PARAMUS, N.J., Jan. 30, 2012 /PRNewswire-USNewswire/ -- On New Hampshire Primary Day, Project Veritas, while violating no laws, exposed the ease in which voter fraud can occur in states lacking voter identification requirements.
Project Veritas' work has been praised by New Hampshire's legislative leaders, yet the reaction also includes articles by large media organizations that stated false and defamatory statements and articles.
The New Jersey Star-Ledger editorial board reported that Project Veritas' president James O'Keefe "committed a felony by fraudulently obtaining a ballot in the name of another person; [broke] New Hampshire law by recording another person." Additionally the Star-Ledger Editorial board wrote January 22nd, O'Keefe is "still on probation for trying to tap the phone of Sen. Mary Landrieu." The Star-Ledger had previously printed a retraction for this claim on November 3rd, 2010.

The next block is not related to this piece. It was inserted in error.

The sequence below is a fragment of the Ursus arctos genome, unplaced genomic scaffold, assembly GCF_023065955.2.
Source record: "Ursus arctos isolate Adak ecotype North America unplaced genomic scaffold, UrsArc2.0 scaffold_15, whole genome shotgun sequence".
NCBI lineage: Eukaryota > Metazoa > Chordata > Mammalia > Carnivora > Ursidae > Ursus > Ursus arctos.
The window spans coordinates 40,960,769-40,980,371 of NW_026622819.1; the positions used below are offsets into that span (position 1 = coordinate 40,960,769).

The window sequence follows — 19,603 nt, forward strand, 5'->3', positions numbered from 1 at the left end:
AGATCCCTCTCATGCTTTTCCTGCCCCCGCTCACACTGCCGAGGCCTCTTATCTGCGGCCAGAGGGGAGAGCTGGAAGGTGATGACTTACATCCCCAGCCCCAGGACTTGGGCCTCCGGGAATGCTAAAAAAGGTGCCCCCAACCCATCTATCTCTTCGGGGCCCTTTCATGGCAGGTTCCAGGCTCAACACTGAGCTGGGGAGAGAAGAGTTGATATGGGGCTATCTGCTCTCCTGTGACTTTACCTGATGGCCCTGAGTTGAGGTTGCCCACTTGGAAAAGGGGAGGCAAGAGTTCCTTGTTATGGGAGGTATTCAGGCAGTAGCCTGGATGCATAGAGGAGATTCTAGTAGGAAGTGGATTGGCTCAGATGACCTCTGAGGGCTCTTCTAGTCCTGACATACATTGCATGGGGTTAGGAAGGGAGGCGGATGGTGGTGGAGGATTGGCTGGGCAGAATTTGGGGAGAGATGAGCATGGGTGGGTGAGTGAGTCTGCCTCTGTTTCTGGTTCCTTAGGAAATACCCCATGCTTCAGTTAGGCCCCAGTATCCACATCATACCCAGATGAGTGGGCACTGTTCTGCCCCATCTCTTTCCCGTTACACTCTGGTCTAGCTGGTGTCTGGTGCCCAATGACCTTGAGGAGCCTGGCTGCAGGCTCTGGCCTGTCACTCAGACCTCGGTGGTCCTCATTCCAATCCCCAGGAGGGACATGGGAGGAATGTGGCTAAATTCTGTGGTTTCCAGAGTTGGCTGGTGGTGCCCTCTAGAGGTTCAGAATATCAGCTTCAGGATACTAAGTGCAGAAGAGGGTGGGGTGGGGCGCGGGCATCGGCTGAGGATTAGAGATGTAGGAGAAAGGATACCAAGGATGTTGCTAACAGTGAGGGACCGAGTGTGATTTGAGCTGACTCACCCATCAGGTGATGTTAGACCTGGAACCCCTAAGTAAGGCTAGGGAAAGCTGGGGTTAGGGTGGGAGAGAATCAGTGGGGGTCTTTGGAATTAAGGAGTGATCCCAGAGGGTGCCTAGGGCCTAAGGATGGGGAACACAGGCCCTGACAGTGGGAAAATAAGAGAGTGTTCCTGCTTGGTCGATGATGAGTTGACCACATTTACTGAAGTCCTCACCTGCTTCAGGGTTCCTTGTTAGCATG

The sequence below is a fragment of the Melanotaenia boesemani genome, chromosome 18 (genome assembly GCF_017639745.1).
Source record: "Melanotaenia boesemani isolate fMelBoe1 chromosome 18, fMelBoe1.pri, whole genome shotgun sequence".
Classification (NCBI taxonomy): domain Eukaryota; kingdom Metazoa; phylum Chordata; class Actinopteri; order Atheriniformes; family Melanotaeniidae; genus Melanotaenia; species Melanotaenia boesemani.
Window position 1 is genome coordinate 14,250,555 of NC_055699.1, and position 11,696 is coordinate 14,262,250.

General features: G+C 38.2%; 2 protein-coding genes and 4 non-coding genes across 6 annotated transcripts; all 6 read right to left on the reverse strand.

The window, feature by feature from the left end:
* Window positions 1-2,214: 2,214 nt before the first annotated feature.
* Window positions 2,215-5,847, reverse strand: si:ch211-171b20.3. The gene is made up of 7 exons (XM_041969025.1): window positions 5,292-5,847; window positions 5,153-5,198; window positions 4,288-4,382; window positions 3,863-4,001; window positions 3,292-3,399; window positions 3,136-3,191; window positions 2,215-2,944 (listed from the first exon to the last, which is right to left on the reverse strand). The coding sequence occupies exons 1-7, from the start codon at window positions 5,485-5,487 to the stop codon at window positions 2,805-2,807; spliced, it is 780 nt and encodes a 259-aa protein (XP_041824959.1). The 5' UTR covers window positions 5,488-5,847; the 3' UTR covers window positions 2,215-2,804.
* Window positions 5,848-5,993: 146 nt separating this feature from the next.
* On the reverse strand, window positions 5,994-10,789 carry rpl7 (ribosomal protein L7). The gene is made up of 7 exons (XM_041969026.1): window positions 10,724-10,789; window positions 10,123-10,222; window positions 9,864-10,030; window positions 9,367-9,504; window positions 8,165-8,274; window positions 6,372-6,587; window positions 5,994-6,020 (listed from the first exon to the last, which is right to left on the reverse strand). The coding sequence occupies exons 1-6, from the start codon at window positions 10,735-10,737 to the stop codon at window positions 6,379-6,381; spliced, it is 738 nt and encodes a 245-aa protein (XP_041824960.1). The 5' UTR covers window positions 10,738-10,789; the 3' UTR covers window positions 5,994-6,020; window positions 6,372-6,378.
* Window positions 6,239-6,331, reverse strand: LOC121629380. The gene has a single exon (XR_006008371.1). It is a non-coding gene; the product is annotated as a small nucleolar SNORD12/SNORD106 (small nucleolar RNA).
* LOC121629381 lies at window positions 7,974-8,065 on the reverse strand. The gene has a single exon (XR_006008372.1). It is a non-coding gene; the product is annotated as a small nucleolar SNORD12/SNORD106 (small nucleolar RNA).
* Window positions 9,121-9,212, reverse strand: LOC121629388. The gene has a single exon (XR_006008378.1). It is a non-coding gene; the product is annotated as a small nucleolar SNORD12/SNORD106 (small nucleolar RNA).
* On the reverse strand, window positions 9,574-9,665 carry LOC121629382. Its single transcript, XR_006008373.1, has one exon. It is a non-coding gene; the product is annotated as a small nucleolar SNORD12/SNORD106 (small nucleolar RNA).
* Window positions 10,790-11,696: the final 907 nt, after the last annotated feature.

O'Keefe commented, "Media outlets obviously intent on protecting a system that fosters voter fraud, have defamed me by claiming I and PV committed voter fraud. The Star-Ledger even went so far as to print a 'trying to tap phones lie' after retracting that lie over a year ago, when presented with court documents that proved the contrary."
"It is my experience that demanding retractions from dishonorable people only leads to dishonorable retractions. Therefore, today I started a campaign to combat media organizations that state or repeat malicious lies about my work."
The lawsuit filed this morning against the New Jersey Star-Ledger seeks monetary damages and an injunction compelling them to print another retraction with language approved by the court.
To view a copy of the filing, click here.
SOURCE Project Veritas